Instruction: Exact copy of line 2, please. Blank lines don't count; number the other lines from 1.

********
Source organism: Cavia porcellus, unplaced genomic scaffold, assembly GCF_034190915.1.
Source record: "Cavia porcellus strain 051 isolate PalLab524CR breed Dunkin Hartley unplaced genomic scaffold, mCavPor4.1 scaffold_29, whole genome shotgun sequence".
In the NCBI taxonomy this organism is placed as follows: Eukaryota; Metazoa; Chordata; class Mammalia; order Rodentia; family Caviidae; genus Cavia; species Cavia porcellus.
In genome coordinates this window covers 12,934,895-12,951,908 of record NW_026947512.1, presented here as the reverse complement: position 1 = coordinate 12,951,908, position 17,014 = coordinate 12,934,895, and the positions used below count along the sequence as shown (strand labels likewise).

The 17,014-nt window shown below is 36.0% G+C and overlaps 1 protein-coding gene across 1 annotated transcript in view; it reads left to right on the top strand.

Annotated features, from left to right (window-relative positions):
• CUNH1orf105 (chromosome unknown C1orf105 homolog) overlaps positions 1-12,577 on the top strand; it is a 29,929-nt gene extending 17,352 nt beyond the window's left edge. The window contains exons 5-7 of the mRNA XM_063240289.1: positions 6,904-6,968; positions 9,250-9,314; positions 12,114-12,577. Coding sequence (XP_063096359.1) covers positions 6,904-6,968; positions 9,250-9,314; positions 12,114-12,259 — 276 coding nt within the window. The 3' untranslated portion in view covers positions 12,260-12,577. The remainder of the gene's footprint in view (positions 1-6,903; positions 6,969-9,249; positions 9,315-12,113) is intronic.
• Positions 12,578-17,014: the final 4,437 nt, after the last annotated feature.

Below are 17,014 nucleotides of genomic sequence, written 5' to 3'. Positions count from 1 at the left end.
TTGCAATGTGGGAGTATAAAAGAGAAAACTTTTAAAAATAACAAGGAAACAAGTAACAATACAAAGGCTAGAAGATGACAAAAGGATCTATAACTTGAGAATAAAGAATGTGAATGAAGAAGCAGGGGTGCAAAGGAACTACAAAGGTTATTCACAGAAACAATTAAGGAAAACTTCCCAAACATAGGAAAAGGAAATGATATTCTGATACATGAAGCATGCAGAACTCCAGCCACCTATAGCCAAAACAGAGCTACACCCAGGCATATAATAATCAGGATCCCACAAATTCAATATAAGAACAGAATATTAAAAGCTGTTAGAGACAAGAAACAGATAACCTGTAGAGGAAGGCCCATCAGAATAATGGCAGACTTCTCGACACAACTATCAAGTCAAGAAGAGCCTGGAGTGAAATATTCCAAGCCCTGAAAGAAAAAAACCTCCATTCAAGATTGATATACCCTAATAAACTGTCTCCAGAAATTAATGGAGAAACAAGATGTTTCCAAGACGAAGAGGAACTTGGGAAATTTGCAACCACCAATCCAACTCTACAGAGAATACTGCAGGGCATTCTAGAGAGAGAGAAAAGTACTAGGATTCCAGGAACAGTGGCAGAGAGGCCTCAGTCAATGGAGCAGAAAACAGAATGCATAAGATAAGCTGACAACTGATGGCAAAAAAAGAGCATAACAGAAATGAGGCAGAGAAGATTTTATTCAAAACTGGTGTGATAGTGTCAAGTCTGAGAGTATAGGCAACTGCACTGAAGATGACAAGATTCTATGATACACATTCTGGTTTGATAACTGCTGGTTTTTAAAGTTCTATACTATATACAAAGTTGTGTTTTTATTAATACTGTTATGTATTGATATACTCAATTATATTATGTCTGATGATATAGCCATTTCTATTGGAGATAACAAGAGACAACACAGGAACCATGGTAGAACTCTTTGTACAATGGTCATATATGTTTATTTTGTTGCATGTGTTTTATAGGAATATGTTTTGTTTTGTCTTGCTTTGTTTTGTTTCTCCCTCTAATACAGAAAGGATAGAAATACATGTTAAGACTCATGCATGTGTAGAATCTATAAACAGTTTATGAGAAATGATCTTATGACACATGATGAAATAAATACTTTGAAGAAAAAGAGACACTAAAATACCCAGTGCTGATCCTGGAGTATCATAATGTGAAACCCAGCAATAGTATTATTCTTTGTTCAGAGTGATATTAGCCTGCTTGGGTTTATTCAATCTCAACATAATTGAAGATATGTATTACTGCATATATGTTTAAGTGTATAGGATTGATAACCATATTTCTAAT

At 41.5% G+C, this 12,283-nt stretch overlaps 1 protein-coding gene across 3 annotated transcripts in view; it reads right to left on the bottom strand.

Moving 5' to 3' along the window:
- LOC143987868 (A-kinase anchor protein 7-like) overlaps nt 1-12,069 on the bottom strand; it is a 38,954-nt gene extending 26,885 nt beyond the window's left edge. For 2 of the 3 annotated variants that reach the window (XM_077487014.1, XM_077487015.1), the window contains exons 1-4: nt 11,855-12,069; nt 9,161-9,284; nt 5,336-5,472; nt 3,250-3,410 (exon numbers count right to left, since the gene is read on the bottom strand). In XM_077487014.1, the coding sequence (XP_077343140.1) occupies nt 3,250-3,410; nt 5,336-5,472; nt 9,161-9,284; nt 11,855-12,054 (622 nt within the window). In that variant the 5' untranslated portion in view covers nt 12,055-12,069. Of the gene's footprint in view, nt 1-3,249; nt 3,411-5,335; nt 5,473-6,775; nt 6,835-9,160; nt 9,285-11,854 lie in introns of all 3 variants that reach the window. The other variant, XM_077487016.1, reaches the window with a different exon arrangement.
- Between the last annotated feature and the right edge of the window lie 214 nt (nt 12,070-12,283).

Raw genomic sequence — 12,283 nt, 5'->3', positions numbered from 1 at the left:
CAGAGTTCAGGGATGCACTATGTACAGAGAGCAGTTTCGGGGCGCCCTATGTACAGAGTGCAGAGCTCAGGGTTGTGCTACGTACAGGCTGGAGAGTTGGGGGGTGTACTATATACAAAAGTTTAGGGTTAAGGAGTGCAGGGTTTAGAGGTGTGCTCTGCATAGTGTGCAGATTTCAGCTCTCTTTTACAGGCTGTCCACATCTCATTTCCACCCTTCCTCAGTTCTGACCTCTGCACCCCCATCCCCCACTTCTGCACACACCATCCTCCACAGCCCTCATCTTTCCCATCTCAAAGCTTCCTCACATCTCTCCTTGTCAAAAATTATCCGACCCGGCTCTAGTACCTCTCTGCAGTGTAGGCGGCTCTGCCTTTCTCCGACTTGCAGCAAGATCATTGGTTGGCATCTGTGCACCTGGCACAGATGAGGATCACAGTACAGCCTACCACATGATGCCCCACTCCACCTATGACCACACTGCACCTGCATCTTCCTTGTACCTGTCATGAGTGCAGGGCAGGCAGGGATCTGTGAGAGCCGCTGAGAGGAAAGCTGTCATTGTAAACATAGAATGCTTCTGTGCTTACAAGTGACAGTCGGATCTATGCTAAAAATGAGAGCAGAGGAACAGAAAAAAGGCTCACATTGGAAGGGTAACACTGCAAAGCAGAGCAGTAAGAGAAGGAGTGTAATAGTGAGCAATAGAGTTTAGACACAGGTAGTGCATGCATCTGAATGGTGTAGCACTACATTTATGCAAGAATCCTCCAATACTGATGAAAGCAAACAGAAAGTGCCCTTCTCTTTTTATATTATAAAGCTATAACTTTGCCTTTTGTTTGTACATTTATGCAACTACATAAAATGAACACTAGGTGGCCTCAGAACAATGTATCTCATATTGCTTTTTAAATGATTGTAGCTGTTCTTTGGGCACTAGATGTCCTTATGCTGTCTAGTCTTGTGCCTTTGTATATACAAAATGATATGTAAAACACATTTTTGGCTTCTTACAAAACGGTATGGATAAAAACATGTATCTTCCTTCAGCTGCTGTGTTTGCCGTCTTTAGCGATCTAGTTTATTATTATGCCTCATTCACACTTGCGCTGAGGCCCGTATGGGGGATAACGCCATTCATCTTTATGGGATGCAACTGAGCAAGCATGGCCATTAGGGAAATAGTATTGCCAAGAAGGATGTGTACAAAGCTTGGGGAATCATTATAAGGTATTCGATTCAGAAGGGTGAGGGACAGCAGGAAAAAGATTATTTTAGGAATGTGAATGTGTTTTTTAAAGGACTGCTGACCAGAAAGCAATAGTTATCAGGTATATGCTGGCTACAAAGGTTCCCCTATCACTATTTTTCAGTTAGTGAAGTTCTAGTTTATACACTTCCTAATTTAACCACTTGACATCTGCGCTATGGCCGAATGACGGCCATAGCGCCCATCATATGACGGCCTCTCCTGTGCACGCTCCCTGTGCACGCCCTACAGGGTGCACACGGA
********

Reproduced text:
Source record: "Cavia porcellus strain 051 isolate PalLab524CR breed Dunkin Hartley unplaced genomic scaffold, mCavPor4.1 scaffold_29, whole genome shotgun sequence".